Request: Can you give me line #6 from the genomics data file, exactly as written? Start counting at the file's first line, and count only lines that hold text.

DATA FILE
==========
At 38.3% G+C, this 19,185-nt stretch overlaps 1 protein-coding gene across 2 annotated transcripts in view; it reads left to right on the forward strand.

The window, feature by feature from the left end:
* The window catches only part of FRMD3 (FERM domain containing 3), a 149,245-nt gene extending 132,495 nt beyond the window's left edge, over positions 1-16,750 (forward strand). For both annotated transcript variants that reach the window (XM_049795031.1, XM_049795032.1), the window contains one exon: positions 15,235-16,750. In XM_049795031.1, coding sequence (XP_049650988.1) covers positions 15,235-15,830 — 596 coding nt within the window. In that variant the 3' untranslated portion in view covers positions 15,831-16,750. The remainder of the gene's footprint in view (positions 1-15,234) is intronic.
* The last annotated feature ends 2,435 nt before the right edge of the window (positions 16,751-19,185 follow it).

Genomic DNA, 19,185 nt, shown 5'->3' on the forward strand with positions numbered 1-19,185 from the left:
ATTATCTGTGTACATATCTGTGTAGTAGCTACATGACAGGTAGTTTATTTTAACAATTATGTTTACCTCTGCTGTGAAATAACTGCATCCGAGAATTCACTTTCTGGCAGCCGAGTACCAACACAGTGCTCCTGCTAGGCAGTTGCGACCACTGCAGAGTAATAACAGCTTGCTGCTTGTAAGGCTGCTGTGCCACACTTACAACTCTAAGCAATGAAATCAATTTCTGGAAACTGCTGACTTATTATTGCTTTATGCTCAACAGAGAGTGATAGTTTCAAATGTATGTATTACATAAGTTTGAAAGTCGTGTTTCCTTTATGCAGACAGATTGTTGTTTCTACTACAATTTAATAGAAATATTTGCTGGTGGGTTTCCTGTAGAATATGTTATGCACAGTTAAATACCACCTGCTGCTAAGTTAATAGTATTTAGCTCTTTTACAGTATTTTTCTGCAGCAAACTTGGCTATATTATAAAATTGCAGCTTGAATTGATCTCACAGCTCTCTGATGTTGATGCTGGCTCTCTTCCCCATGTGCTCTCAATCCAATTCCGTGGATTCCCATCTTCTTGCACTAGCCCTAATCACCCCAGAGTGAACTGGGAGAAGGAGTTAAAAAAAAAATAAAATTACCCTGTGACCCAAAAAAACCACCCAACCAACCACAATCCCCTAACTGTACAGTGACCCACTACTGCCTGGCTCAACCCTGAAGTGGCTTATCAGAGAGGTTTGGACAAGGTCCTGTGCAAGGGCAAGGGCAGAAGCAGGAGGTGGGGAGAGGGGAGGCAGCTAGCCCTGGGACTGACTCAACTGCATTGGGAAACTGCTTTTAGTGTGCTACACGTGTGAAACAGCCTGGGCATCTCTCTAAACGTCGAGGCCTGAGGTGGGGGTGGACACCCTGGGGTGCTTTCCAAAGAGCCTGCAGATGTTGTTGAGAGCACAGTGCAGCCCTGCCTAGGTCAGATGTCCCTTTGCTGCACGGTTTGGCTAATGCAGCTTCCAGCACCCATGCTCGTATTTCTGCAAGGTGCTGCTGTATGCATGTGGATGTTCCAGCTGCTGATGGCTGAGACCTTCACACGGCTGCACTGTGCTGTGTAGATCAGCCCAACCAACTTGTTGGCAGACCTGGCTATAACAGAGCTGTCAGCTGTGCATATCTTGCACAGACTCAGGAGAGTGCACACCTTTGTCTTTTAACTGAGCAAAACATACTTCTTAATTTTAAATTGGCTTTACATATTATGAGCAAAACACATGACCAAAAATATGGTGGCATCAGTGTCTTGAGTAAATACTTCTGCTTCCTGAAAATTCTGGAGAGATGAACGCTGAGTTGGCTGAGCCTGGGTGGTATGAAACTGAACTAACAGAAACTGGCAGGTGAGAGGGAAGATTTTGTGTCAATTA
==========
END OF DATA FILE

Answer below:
ATTATCTGTGTACATATCTGTGTAGTAGCTACATGACAGGTAGTTTATTTTAACAATTATGTTTACCTCTGCTGTGAAATAACTGCATCCGAGAATTCACTTTCTGGCAGCCGAGTACCAACACAGTGCTCCTGCTAGGCAGTTGCGACCACTGCAGAGTAATAACAGCTTGCTGCTTGTAAGGCTGCTGTGCCACACTTACAACTCTAAGCAATGAAATCAATTTCTGGAAACTGCTGACTTATTATTGCTTTATGCTCAACAGAGAGTGATAGTTTCAAATGTATGTATTACATAAGTTTGAAAGTCGTGTTTCCTTTATGCAGACAGATTGTTGTTTCTACTACAATTTAATAGAAATATTTGCTGGTGGGTTTCCTGTAGAATATGTTATGCACAGTTAAATACCACCTGCTGCTAAGTTAATAGTATTTAGCTCTTTTACAGTATTTTTCTGCAGCAAACTTGGCTATATTATAAAATTGCAGCTTGAATTGATCTCACAGCTCTCTGATGTTGATGCTGGCTCTCTTCCCCATGTGCTCTCAATCCAATTCCGTGGATTCCCATCTTCTTGCACTAGCCCTAATCACCCCAGAGTGAACTGGGAGAAGGAGTTAAAAAAAAAATAAAATTACCCTGTGACCCAAAAAAACCACCCAACCAACCACAATCCCCTAACTGTACAGTGACCCACTACTGCCTGGCTCAACCCTGAAGTGGCTTATCAGAGAGGTTTGGACAAGGTCCTGTGCAAGGGCAAGGGCAGAAGCAGGAGGTGGGGAGAGGGGAGGCAGCTAGCCCTGGGACTGACTCAACTGCATTGGGAAACTGCTTTTAGTGTGCTACACGTGTGAAACAGCCTGGGCATCTCTCTAAACGTCGAGGCCTGAGGTGGGGGTGGACACCCTGGGGTGCTTTCCAAAGAGCCTGCAGATGTTGTTGAGAGCACAGTGCAGCCCTGCCTAGGTCAGATGTCCCTTTGCTGCACGGTTTGGCTAATGCAGCTTCCAGCACCCATGCTCGTATTTCTGCAAGGTGCTGCTGTATGCATGTGGATGTTCCAGCTGCTGATGGCTGAGACCTTCACACGGCTGCACTGTGCTGTGTAGATCAGCCCAACCAACTTGTTGGCAGACCTGGCTATAACAGAGCTGTCAGCTGTGCATATCTTGCACAGACTCAGGAGAGTGCACACCTTTGTCTTTTAACTGAGCAAAACATACTTCTTAATTTTAAATTGGCTTTACATATTATGAGCAAAACACATGACCAAAAATATGGTGGCATCAGTGTCTTGAGTAAATACTTCTGCTTCCTGAAAATTCTGGAGAGATGAACGCTGAGTTGGCTGAGCCTGGGTGGTATGAAACTGAACTAACAGAAACTGGCAGGTGAGAGGGAAGATTTTGTGTCAATTA